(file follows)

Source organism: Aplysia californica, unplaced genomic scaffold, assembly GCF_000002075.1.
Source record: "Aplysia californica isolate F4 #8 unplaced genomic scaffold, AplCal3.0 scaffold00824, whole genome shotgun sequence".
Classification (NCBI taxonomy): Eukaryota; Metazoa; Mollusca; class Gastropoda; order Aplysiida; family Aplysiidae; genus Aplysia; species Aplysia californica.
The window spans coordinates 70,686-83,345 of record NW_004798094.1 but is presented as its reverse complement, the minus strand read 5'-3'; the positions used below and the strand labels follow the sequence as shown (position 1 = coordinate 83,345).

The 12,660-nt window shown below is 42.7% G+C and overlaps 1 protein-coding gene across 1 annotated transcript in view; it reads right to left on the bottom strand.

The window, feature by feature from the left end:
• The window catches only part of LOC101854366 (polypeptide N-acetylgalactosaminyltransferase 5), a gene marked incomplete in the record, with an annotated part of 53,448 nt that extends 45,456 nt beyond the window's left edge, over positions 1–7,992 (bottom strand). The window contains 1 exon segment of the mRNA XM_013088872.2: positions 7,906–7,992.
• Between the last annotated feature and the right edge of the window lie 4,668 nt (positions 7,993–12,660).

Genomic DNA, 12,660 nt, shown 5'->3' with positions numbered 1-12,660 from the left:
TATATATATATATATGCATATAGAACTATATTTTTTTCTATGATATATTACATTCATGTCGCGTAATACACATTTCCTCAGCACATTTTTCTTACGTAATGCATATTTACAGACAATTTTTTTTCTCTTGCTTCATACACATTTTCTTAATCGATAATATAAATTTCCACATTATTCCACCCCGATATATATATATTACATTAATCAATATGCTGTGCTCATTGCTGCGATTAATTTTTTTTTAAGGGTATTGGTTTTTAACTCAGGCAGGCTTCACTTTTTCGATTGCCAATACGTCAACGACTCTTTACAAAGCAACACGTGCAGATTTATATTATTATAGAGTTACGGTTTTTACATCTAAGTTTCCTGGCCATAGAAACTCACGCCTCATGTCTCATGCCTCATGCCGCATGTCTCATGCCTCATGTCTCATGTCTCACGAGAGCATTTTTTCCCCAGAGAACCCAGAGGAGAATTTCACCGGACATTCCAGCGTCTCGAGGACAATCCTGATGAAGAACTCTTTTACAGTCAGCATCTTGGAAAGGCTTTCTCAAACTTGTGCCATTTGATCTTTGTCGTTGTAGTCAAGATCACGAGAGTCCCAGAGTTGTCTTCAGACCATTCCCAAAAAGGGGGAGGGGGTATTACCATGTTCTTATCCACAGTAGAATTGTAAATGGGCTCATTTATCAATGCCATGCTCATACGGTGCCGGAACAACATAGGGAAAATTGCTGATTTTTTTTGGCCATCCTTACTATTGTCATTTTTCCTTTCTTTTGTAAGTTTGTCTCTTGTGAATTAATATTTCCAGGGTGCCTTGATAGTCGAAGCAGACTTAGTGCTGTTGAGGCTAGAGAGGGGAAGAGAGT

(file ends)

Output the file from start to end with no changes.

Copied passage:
Source organism: Aplysia californica, unplaced genomic scaffold, assembly GCF_000002075.1.
Source record: "Aplysia californica isolate F4 #8 unplaced genomic scaffold, AplCal3.0 scaffold00824, whole genome shotgun sequence".
Classification (NCBI taxonomy): Eukaryota; Metazoa; Mollusca; class Gastropoda; order Aplysiida; family Aplysiidae; genus Aplysia; species Aplysia californica.
The window spans coordinates 70,686-83,345 of record NW_004798094.1 but is presented as its reverse complement, the minus strand read 5'-3'; the positions used below and the strand labels follow the sequence as shown (position 1 = coordinate 83,345).

The 12,660-nt window shown below is 42.7% G+C and overlaps 1 protein-coding gene across 1 annotated transcript in view; it reads right to left on the bottom strand.

The window, feature by feature from the left end:
• The window catches only part of LOC101854366 (polypeptide N-acetylgalactosaminyltransferase 5), a gene marked incomplete in the record, with an annotated part of 53,448 nt that extends 45,456 nt beyond the window's left edge, over positions 1–7,992 (bottom strand). The window contains 1 exon segment of the mRNA XM_013088872.2: positions 7,906–7,992.
• Between the last annotated feature and the right edge of the window lie 4,668 nt (positions 7,993–12,660).

Genomic DNA, 12,660 nt, shown 5'->3' with positions numbered 1-12,660 from the left:
TATATATATATATATGCATATAGAACTATATTTTTTTCTATGATATATTACATTCATGTCGCGTAATACACATTTCCTCAGCACATTTTTCTTACGTAATGCATATTTACAGACAATTTTTTTTCTCTTGCTTCATACACATTTTCTTAATCGATAATATAAATTTCCACATTATTCCACCCCGATATATATATATTACATTAATCAATATGCTGTGCTCATTGCTGCGATTAATTTTTTTTTAAGGGTATTGGTTTTTAACTCAGGCAGGCTTCACTTTTTCGATTGCCAATACGTCAACGACTCTTTACAAAGCAACACGTGCAGATTTATATTATTATAGAGTTACGGTTTTTACATCTAAGTTTCCTGGCCATAGAAACTCACGCCTCATGTCTCATGCCTCATGCCGCATGTCTCATGCCTCATGTCTCATGTCTCACGAGAGCATTTTTTCCCCAGAGAACCCAGAGGAGAATTTCACCGGACATTCCAGCGTCTCGAGGACAATCCTGATGAAGAACTCTTTTACAGTCAGCATCTTGGAAAGGCTTTCTCAAACTTGTGCCATTTGATCTTTGTCGTTGTAGTCAAGATCACGAGAGTCCCAGAGTTGTCTTCAGACCATTCCCAAAAAGGGGGAGGGGGTATTACCATGTTCTTATCCACAGTAGAATTGTAAATGGGCTCATTTATCAATGCCATGCTCATACGGTGCCGGAACAACATAGGGAAAATTGCTGATTTTTTTTGGCCATCCTTACTATTGTCATTTTTCCTTTCTTTTGTAAGTTTGTCTCTTGTGAATTAATATTTCCAGGGTGCCTTGATAGTCGAAGCAGACTTAGTGCTGTTGAGGCTAGAGAGGGGAAGAGAGT